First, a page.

If I was really on a budget and really wanted to travel light, I could almost be persuaded to make this the only camera of the trip, but there are four problems with the camera. First, it uses batteries up quickly, but it does seem to make it through a day without any problems, so charging batteries at night isn't too bad. This is not that bad. The second issue is shutter speeds: it doesn't have a very fast shutter speed so photos taken in a moving car are usually blurred, while my Canon EOS-1 stops motion very nicely with its 1/8000th of a second shutter. Third, storage capacity is limited. On a trip like this one you must have a laptop around to upload the photos to. It would be neat if they made a digital camera with a tiny hard disk that held 500 photos. I think Epson or Casio makes one now like this. Finally, the shutter takes a long time before it takes the picture after you press the shutter release. On my Canon there is a lag of about 55 milliseconds between pressing the shutter release button and the picture being taken. On this digital camera the lag is 18 times longer at around 1 second! I miss many photographs as a result.

Digital in time will replace film, no doubt. However, image quality at present is still many times less than film is, but we're starting to get decent quality with 2 megapixel resolution and higher. This Kodak camera is the best digital camera made in the 2 megapixel range, and I highly recommend it. Almost every other digital camera made will sadly disappoint you. Spend the $650 and get the DC-280. It is a great camera. http://www.kodak.com/US/en/digital/cameras/dc280/ has details.

Traditional Film Photography

I also wanted 35mm slides of the trip, so I used my Canon EOS-1n camera a lot: I took 17 rolls of 36 exposure Fuji Sensia II ISO 100 slide film, for 612 images. I used my EF 45mm f/2.8 TS lens a lot for photos of buildings, using the shifting feature extensively. I also used the 45mm lens for many scenic shots. I used my EF 20-35mm f/3.5-4.5 USM zoom lens a lot in downtown areas of big cities, so as to capture the large buildings, and occasionally I would use the EF 15mm f/2.8 Fish-eye lens as well. Occasionally I would use the EF 70-200mm f/2.8 L USM lens for some scenic photos, and sometimes I used the 2X converter. A few times I did stop to use the EF 300mm f/2.8 L USM lens, also using the 2X converter, but not as often as I should have.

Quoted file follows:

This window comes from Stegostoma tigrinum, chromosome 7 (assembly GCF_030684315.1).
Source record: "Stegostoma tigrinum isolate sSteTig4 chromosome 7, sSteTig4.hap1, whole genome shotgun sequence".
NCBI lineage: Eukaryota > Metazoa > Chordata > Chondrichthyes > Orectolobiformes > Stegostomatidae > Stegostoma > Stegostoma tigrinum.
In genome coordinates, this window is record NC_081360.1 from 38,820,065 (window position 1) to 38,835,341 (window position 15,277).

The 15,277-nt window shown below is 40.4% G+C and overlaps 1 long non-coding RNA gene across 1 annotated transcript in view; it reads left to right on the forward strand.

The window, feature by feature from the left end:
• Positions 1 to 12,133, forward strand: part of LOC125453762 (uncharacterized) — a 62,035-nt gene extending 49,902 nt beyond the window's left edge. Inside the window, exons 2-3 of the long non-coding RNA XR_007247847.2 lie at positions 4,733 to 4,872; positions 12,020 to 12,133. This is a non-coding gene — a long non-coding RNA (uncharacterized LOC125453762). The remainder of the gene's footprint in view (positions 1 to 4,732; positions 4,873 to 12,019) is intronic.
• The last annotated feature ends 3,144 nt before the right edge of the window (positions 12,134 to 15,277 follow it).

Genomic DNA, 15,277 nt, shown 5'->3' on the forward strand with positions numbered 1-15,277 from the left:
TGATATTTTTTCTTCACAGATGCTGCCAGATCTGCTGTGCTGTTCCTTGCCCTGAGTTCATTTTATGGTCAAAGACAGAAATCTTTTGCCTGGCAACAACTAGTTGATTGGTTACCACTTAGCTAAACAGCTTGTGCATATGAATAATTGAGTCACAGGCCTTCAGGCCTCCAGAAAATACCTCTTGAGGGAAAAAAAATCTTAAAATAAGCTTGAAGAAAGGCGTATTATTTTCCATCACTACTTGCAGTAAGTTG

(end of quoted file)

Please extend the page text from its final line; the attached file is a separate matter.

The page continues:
During the trip I bought in New York City the EF 17-35mm f/2.8 L USM lens because I wanted an even wider view than the 20-35 offered. In retrospect the EF 28-70mm f/2.8 L USM lens would have been ideal for many of the photos that I took, and I wouldn't have had to change lenses as much. If I were to do it again with only one lens, that's the lens I would take. If I had to pick two lenses, I would go with the EF 17-35mm f/2.8 L USM and the EF 28-70mm f/2.8 L USM lenses. If I had to pick three lenses, I would add the EF 70-200mm f/2.8 L USM lens and a 2X converter, and with four lenses I would add the EF 45mm f/2.8 TS.

I didn't use my EF 85mm f/1.8 lens much, although it is a favorite of mine for portraits. I just didn't happen to take many portraits on this trip. This was a scenic trip, not much of a people trip. These lens selections illustrate the nature of my subjects on this trip. Buildings, scenes, historic spots, aircraft in museums, rivers, and so forth: they all are expansive, hence the need for wide to normal lenses. People, wildlife, sports, airplanes in flight, and other things that require telephoto lenses were simply not the subjects that I ended up photographing that much on this trip.

The 4 AA batteries in my EOS-1n lasted the entire trip. There is no camera that feels so perfect in my hands as the Canon EOS-1n. It is an outstanding camera.

There is a new version, the EOS-1v that has just been released, which replaces the EOS-1n, and of course it is even nicer, faster autofocus, etc. Other new options are the Canon EOS D30, EOS D60 and EOS-1D digital SLRs that uses all of Canon's great EF lenses!